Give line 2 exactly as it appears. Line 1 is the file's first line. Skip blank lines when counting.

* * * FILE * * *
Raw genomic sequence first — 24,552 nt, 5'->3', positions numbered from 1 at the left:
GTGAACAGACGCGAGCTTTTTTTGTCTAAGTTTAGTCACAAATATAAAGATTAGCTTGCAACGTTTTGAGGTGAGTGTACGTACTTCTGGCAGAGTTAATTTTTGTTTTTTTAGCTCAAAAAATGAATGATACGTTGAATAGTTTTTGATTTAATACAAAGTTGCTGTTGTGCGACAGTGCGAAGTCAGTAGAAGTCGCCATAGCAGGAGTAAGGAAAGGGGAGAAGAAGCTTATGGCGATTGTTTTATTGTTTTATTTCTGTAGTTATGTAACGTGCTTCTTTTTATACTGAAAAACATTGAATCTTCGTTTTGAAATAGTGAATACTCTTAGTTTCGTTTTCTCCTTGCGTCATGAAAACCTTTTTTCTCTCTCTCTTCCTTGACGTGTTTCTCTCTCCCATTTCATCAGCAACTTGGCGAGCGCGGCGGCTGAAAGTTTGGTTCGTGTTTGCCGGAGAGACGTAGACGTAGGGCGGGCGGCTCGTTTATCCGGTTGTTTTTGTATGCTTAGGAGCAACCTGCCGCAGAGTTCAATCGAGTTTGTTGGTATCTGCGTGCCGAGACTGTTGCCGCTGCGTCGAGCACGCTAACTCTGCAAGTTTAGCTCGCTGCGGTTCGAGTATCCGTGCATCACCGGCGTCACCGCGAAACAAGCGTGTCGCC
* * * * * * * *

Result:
GTGAACAGACGCGAGCTTTTTTTGTCTAAGTTTAGTCACAAATATAAAGATTAGCTTGCAACGTTTTGAGGTGAGTGTACGTACTTCTGGCAGAGTTAATTTTTGTTTTTTTAGCTCAAAAAATGAATGATACGTTGAATAGTTTTTGATTTAATACAAAGTTGCTGTTGTGCGACAGTGCGAAGTCAGTAGAAGTCGCCATAGCAGGAGTAAGGAAAGGGGAGAAGAAGCTTATGGCGATTGTTTTATTGTTTTATTTCTGTAGTTATGTAACGTGCTTCTTTTTATACTGAAAAACATTGAATCTTCGTTTTGAAATAGTGAATACTCTTAGTTTCGTTTTCTCCTTGCGTCATGAAAACCTTTTTTCTCTCTCTCTTCCTTGACGTGTTTCTCTCTCCCATTTCATCAGCAACTTGGCGAGCGCGGCGGCTGAAAGTTTGGTTCGTGTTTGCCGGAGAGACGTAGACGTAGGGCGGGCGGCTCGTTTATCCGGTTGTTTTTGTATGCTTAGGAGCAACCTGCCGCAGAGTTCAATCGAGTTTGTTGGTATCTGCGTGCCGAGACTGTTGCCGCTGCGTCGAGCACGCTAACTCTGCAAGTTTAGCTCGCTGCGGTTCGAGTATCCGTGCATCACCGGCGTCACCGCGAAACAAGCGTGTCGCC